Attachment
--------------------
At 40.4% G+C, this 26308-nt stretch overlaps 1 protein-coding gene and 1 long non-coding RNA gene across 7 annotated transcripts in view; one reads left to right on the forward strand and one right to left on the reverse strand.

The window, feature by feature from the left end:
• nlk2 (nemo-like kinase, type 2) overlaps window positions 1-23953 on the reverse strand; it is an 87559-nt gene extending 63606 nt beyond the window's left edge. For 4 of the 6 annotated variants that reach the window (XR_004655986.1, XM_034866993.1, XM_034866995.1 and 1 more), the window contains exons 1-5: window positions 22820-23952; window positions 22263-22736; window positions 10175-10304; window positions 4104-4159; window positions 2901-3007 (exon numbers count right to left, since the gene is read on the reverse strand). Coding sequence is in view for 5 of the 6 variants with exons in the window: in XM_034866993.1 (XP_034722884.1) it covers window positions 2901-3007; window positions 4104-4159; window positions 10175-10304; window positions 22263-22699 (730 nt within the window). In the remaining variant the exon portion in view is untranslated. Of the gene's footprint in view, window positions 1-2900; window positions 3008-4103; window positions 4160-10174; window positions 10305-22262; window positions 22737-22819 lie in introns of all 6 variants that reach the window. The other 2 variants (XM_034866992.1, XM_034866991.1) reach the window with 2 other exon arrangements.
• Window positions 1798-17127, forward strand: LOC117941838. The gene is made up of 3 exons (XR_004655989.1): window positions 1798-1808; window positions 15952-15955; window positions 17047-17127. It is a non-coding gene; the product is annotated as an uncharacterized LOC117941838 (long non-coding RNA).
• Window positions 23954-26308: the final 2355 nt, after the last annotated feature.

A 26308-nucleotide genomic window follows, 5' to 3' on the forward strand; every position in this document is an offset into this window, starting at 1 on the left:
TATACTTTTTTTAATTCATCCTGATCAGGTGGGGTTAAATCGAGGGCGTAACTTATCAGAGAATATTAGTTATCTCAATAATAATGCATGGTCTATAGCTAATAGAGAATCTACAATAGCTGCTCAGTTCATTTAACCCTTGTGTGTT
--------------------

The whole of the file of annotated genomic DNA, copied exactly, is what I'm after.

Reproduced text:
At 40.4% G+C, this 26308-nt stretch overlaps 1 protein-coding gene and 1 long non-coding RNA gene across 7 annotated transcripts in view; one reads left to right on the forward strand and one right to left on the reverse strand.

The window, feature by feature from the left end:
• nlk2 (nemo-like kinase, type 2) overlaps window positions 1-23953 on the reverse strand; it is an 87559-nt gene extending 63606 nt beyond the window's left edge. For 4 of the 6 annotated variants that reach the window (XR_004655986.1, XM_034866993.1, XM_034866995.1 and 1 more), the window contains exons 1-5: window positions 22820-23952; window positions 22263-22736; window positions 10175-10304; window positions 4104-4159; window positions 2901-3007 (exon numbers count right to left, since the gene is read on the reverse strand). Coding sequence is in view for 5 of the 6 variants with exons in the window: in XM_034866993.1 (XP_034722884.1) it covers window positions 2901-3007; window positions 4104-4159; window positions 10175-10304; window positions 22263-22699 (730 nt within the window). In the remaining variant the exon portion in view is untranslated. Of the gene's footprint in view, window positions 1-2900; window positions 3008-4103; window positions 4160-10174; window positions 10305-22262; window positions 22737-22819 lie in introns of all 6 variants that reach the window. The other 2 variants (XM_034866992.1, XM_034866991.1) reach the window with 2 other exon arrangements.
• Window positions 1798-17127, forward strand: LOC117941838. The gene is made up of 3 exons (XR_004655989.1): window positions 1798-1808; window positions 15952-15955; window positions 17047-17127. It is a non-coding gene; the product is annotated as an uncharacterized LOC117941838 (long non-coding RNA).
• Window positions 23954-26308: the final 2355 nt, after the last annotated feature.

A 26308-nucleotide genomic window follows, 5' to 3' on the forward strand; every position in this document is an offset into this window, starting at 1 on the left:
TATACTTTTTTTAATTCATCCTGATCAGGTGGGGTTAAATCGAGGGCGTAACTTATCAGAGAATATTAGTTATCTCAATAATAATGCATGGTCTATAGCTAATAGAGAATCTACAATAGCTGCTCAGTTCATTTAACCCTTGTGTGTT